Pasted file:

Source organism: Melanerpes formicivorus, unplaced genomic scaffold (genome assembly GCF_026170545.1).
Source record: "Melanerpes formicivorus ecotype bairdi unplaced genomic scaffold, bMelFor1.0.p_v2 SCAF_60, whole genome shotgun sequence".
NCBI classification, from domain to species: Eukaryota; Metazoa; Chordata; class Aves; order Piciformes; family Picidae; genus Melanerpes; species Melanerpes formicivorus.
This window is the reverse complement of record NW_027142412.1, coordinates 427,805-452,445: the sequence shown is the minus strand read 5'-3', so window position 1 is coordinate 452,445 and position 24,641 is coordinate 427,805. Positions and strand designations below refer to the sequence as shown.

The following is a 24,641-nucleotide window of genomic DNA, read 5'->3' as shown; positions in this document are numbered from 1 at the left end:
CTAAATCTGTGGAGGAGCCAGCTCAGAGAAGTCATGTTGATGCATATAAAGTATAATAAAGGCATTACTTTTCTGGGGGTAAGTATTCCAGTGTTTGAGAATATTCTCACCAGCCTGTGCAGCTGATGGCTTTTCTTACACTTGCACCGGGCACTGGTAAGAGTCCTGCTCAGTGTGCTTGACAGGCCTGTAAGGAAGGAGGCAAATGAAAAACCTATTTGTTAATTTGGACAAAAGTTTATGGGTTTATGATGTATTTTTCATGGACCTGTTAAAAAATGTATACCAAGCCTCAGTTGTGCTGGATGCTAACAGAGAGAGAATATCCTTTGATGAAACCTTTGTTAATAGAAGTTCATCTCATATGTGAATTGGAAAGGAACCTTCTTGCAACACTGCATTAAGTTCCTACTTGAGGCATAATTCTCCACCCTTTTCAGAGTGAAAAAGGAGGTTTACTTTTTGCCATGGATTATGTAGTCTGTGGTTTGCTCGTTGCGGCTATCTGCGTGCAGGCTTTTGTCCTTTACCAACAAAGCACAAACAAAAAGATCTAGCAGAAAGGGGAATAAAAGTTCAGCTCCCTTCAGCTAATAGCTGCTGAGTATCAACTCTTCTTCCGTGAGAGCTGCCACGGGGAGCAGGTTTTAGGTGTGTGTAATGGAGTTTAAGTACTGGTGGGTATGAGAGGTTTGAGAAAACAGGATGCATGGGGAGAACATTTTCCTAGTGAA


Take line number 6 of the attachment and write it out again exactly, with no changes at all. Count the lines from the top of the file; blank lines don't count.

CTAAATCTGTGGAGGAGCCAGCTCAGAGAAGTCATGTTGATGCATATAAAGTATAATAAAGGCATTACTTTTCTGGGGGTAAGTATTCCAGTGTTTGAGAATATTCTCACCAGCCTGTGCAGCTGATGGCTTTTCTTACACTTGCACCGGGCACTGGTAAGAGTCCTGCTCAGTGTGCTTGACAGGCCTGTAAGGAAGGAGGCAAATGAAAAACCTATTTGTTAATTTGGACAAAAGTTTATGGGTTTATGATGTATTTTTCATGGACCTGTTAAAAAATGTATACCAAGCCTCAGTTGTGCTGGATGCTAACAGAGAGAGAATATCCTTTGATGAAACCTTTGTTAATAGAAGTTCATCTCATATGTGAATTGGAAAGGAACCTTCTTGCAACACTGCATTAAGTTCCTACTTGAGGCATAATTCTCCACCCTTTTCAGAGTGAAAAAGGAGGTTTACTTTTTGCCATGGATTATGTAGTCTGTGGTTTGCTCGTTGCGGCTATCTGCGTGCAGGCTTTTGTCCTTTACCAACAAAGCACAAACAAAAAGATCTAGCAGAAAGGGGAATAAAAGTTCAGCTCCCTTCAGCTAATAGCTGCTGAGTATCAACTCTTCTTCCGTGAGAGCTGCCACGGGGAGCAGGTTTTAGGTGTGTGTAATGGAGTTTAAGTACTGGTGGGTATGAGAGGTTTGAGAAAACAGGATGCATGGGGAGAACATTTTCCTAGTGAA